Last week the depressed coal names began announcing second quarter results. Investors already knew results would be poor and were looking for clues to spark a rebound in the sector. On Friday weak industry player Arch Coal (ACI) set off a huge sector rally. The coal supply rationalizations have arrived for a cyclical set up. Now the industry is waiting for natural gas to right itself.
The coal investment thesis stands on two legs. First, U.S. coal producers will at some point no longer be held hostage to the natural gas oversupply. Secondly, the global super-cycle is being driven by the industrialization of China and other emerging nations.
Hope continues to abound the U.S. coal market will return with vengeance. I am on the lookout, though I think a hairy natural gas should season must first be navigated. Peabody Energy (BTU) is well positioned for a U.S. rebound. Over the course of this cycle strong players like Peabody are taking market share from debt leveraged and high cost competitors.
Peabody kicked off the coal earnings season, and they showed their relative financial strength in using the downturn to buyback shares and retire their own debt at a discount. In Arch's conference call silent snickers could be heard when management was asked if they were considering doing the same. Of course not, as Arch is in a weak place and hopes be able to sell some assets into the depressed market to raise some cash.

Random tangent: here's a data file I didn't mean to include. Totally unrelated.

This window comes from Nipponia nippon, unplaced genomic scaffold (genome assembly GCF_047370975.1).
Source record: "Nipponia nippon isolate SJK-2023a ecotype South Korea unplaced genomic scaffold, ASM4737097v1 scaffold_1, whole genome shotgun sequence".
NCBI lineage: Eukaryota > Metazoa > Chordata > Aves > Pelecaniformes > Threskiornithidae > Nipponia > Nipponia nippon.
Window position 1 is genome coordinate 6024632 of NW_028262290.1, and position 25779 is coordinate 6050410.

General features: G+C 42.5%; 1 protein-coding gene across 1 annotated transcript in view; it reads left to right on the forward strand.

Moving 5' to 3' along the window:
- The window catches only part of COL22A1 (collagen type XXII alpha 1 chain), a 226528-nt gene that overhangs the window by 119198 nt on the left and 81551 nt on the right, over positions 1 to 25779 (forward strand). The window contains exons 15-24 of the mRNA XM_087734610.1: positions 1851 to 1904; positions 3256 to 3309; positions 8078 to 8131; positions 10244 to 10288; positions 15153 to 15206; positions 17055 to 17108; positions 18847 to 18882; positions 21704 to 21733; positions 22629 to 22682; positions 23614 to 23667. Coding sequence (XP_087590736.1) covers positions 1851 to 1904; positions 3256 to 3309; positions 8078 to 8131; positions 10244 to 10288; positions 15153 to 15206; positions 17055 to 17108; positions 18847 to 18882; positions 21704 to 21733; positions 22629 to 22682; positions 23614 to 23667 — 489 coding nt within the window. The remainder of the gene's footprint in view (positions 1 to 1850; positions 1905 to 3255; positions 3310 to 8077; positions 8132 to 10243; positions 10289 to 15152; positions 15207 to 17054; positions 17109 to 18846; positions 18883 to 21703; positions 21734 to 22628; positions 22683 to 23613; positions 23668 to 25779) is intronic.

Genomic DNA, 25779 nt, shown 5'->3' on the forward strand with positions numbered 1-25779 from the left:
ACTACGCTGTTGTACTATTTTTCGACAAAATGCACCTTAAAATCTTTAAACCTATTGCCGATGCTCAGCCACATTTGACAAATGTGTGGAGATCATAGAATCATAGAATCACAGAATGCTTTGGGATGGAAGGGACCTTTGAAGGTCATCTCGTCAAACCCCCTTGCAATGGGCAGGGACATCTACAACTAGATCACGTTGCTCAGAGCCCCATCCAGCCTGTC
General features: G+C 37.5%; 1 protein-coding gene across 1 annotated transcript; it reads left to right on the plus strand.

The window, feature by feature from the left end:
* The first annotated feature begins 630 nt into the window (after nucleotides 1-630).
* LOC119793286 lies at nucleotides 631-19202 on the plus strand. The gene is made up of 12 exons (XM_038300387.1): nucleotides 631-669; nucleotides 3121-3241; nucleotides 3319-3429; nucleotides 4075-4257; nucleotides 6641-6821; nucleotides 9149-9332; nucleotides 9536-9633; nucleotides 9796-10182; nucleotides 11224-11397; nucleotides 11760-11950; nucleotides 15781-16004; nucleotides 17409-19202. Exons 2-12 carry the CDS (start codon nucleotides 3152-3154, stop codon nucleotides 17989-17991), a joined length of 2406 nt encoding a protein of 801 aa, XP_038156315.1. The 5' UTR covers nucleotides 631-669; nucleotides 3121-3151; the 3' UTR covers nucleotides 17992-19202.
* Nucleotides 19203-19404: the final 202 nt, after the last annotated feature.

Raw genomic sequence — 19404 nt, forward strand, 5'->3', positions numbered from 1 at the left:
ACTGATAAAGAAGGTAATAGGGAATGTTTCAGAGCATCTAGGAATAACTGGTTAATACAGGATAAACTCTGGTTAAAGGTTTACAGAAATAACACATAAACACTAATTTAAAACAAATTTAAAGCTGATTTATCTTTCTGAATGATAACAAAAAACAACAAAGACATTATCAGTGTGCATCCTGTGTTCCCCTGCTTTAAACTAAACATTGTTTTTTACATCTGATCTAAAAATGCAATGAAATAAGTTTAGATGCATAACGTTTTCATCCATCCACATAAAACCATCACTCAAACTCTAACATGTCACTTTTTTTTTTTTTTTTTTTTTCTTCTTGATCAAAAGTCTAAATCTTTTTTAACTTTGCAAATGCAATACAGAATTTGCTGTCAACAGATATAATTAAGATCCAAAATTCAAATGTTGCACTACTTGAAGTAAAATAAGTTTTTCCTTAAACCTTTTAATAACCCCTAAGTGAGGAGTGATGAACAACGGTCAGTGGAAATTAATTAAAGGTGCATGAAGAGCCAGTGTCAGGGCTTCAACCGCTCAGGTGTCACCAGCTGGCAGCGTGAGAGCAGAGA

Viewed from the U.S. and financial lenses, Peabody is in excellent shape. However, Peabody has structural problems with their Australian operations coming to the foreground. Peabody made a big bet on China driving worldwide coal demand when they bought Macarthur Coal in 2010. Yet China's recent economic slowdown is not the chief concern.
In Peabody's earnings release future expectations were drastically cut:
"..Australian conditions that include performance at contractor-operated mines, lower average realized pricing, a longwall move, timing of export shipments and the introduction of the carbon tax."
In Peabody's conference call the continued excuse of contractors was annoying. Weak international coal pricing is a more recent development than in the domestic market. For a company of Peabody's size to reference normal operations like longwall moves and shipment timing in this context is disconcerting.
However, Australia's carbon tax is the main problem. More accurately called the Mineral Resource Rent Tax, this government grab began on July 1 of this year after a long political battle down under. In short, I love the royalty business because it sucks in the economics of an asset. This tax does the same. Suddenly Austrailia is a higher cost resource producer for the long term.
Investors looking to play a recovery in the U.S. coal market should look elsewhere than Peabody. The Australian headwinds have only begun and are too strong.
Other strong, well capitalized and low cost producers are available for coal investors. Alliance Resource Partners (ARLP) actually increased their distribution. Suncoke Energy (SXC) had good profitability. Consol Energy (CNX) had good second quarter results, though Consol is not a pure coal play with their high quality natural gas division.
We will consider the other coal names in the future. Meanwhile, industry conditions will continue to be monitored.